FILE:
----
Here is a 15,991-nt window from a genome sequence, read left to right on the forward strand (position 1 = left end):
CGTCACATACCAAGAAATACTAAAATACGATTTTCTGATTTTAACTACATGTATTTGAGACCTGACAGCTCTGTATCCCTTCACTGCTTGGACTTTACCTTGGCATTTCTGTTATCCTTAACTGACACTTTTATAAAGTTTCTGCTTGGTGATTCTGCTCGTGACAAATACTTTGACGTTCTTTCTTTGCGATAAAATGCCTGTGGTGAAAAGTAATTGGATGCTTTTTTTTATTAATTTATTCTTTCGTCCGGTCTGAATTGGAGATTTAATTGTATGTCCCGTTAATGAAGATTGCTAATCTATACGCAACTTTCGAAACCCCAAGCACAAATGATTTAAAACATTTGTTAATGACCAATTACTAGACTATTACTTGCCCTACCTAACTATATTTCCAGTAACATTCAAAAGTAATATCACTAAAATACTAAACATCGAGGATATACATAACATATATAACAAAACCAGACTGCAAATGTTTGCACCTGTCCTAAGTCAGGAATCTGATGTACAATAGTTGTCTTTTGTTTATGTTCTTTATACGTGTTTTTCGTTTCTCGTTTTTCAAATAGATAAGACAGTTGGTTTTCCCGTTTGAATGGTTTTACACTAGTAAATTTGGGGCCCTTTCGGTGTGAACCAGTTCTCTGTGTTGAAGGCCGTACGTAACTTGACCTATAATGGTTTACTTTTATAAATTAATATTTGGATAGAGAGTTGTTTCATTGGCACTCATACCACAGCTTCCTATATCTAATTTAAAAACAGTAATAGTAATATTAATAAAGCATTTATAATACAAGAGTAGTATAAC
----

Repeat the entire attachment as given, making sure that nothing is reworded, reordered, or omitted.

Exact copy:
Here is a 15,991-nt window from a genome sequence, read left to right on the forward strand (position 1 = left end):
CGTCACATACCAAGAAATACTAAAATACGATTTTCTGATTTTAACTACATGTATTTGAGACCTGACAGCTCTGTATCCCTTCACTGCTTGGACTTTACCTTGGCATTTCTGTTATCCTTAACTGACACTTTTATAAAGTTTCTGCTTGGTGATTCTGCTCGTGACAAATACTTTGACGTTCTTTCTTTGCGATAAAATGCCTGTGGTGAAAAGTAATTGGATGCTTTTTTTTATTAATTTATTCTTTCGTCCGGTCTGAATTGGAGATTTAATTGTATGTCCCGTTAATGAAGATTGCTAATCTATACGCAACTTTCGAAACCCCAAGCACAAATGATTTAAAACATTTGTTAATGACCAATTACTAGACTATTACTTGCCCTACCTAACTATATTTCCAGTAACATTCAAAAGTAATATCACTAAAATACTAAACATCGAGGATATACATAACATATATAACAAAACCAGACTGCAAATGTTTGCACCTGTCCTAAGTCAGGAATCTGATGTACAATAGTTGTCTTTTGTTTATGTTCTTTATACGTGTTTTTCGTTTCTCGTTTTTCAAATAGATAAGACAGTTGGTTTTCCCGTTTGAATGGTTTTACACTAGTAAATTTGGGGCCCTTTCGGTGTGAACCAGTTCTCTGTGTTGAAGGCCGTACGTAACTTGACCTATAATGGTTTACTTTTATAAATTAATATTTGGATAGAGAGTTGTTTCATTGGCACTCATACCACAGCTTCCTATATCTAATTTAAAAACAGTAATAGTAATATTAATAAAGCATTTATAATACAAGAGTAGTATAAC